Diversity, Equity, and Inclusion in Canada and What It Means to Immigrants
As a new or future immigrant, you are probably wondering how Diversity, Equity, and Inclusion in Canada look like.
You’ve done your research. You felt relieved upon finding out that Canada’s immigrant population is more than 20% of the total so you won’t stick out like a sore thumb. However, you know that adjusting to a multicultural work environment with its unique expectations, norms, and policies is a challenge.
So if you are thinking: “Are there regulations or policies that can protect me as an immigrant? How should I behave so as not to encroach on other people’s rights?”, then you are in the right place.
Today, we’ll discuss DEI – Diversity, Equity, and Inclusion – in Canada.
- I do not have a background in HR and I am definitely not an expert in Labour Law. These are my observations as a Canadian immigrant who is also on a diversity, equity, and inclusion learning journey.
- This post is in no way intended to be discriminatory. Generalizations are, at times written, to explain some thought processes.
Regulations Supporting Diversity, Equity, and Inclusion in Canada
Let’s start by looking at some relevant acts and regulations.
Employment Equity Act
The Employment Equity Act is critical in enhancing Diversity, Equity, and Inclusion in Canada. It aims “to achieve equality in the workplace so that no person shall be denied employment opportunities or benefits for reasons unrelated to ability and, in the fulfilment of that goal, to correct the conditions of disadvantage in employment experienced by women, Aboriginal peoples, persons with disabilities and members of visible minorities by giving effect to the principle that employment equity means more than treating persons in the same way but also requires special measures and the accommodation of differences.” It defines members of visible minorities as persons, other than Aboriginal peoples, who are non-Caucasian in race or non-white in colour.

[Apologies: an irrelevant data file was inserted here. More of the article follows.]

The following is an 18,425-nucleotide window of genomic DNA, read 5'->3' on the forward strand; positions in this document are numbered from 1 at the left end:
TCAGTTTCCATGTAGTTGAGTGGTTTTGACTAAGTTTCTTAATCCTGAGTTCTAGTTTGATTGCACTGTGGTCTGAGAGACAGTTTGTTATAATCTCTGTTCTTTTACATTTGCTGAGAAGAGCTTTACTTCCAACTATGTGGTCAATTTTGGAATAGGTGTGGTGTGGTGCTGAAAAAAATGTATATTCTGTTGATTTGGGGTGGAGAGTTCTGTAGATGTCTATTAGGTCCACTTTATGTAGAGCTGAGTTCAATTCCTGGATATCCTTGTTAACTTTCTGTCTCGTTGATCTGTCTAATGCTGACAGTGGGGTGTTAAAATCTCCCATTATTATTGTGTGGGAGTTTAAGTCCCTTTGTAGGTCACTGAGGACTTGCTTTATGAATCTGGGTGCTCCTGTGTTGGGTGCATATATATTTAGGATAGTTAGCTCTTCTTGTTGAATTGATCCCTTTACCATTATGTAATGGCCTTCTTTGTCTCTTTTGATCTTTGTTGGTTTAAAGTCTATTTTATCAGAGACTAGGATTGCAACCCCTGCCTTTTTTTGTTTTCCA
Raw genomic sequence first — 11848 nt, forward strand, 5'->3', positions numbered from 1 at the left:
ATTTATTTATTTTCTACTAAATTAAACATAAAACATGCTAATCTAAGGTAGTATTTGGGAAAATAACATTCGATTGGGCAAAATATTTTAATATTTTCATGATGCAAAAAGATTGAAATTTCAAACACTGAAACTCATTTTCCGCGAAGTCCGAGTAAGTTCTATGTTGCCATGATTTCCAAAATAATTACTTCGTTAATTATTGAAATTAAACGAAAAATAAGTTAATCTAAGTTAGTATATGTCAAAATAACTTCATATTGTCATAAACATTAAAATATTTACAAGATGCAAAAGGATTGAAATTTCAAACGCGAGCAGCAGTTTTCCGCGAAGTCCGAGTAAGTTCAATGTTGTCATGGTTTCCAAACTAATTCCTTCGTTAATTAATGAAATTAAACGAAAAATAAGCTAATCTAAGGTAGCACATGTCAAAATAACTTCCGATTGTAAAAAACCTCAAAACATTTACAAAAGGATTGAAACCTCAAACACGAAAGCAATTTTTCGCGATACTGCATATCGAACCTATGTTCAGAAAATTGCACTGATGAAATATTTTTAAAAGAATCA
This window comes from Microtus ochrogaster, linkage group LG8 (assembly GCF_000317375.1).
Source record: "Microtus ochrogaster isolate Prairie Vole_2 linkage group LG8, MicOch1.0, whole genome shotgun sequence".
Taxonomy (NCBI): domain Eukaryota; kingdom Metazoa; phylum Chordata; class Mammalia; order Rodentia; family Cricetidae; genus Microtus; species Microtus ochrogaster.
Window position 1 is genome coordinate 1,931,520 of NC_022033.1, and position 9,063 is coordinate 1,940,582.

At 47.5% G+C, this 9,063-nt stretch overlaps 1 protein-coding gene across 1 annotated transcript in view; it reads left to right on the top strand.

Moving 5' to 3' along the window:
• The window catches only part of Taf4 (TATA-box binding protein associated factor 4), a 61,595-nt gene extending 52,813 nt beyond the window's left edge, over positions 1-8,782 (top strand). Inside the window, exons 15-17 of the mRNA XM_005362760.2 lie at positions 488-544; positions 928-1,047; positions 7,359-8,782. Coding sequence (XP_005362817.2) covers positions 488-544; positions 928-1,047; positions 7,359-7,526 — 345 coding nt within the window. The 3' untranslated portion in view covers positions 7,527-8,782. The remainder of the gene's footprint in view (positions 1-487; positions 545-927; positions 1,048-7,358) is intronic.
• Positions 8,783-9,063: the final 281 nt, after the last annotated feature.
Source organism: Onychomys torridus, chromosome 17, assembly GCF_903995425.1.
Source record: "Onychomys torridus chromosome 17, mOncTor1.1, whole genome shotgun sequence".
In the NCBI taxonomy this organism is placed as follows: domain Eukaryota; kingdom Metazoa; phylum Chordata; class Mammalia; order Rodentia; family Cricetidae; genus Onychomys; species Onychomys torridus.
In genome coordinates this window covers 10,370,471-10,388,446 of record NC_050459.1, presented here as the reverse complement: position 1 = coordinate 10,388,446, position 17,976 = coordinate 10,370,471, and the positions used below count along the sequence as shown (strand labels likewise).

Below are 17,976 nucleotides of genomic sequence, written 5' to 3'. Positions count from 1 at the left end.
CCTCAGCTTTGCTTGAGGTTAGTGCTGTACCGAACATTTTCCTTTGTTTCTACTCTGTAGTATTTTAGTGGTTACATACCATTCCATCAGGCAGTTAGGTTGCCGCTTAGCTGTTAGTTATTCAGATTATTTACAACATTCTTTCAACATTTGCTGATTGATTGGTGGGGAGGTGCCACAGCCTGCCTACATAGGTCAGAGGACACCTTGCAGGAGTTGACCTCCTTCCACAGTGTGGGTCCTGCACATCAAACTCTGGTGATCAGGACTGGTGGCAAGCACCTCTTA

Further, Statistics Canada defines the visible minority population as consisting mainly of South Asian, Chinese, Filipino, Southeast Asian, West Asian, Korean, Japanese, Black, Arab, and Latin American.
Canadian Human Rights Act
This act is based on the principle that all individuals should have equal opportunities to live a life free from discriminatory practices “based on race, national or ethnic origin, colour, religion, age, sex, sexual orientation, gender identity or expression, marital status, family status, genetic characteristics, disability or conviction for an offence for which a pardon has been granted or in respect of which a record suspension has been ordered.”
Canada Labour Code
The Canada Labour Code defines harassment and violence as “any action, conduct or comment, including of a sexual nature, that can reasonably be expected to cause offence, humiliation or other physical or psychological injury or illness to an employee, including any prescribed action, conduct or comment.”
What These Regulations Mean For Immigrants
Now, let’s talk about the impacts of relevant regulations on immigrants.
Immigrants now have better chances at job applications or career development.
The government is strengthening regulations to ensure fair hiring practices. For example, the Ontario Human Rights Commission has approved a policy on removing the “Canadian experience” barrier. This policy dissuades employers to discount an applicant’s foreign work experience, include a requirement for prior Canadian experience in job ads, or request for local references only.
Organizations are then implementing policies to ensure compliance with these regulations. In addition, they are stepping up to attract and maintain talents as well as ensure synergy from their employees’ diversity. After all, employers who have a diverse workforce benefit from best practices from various countries.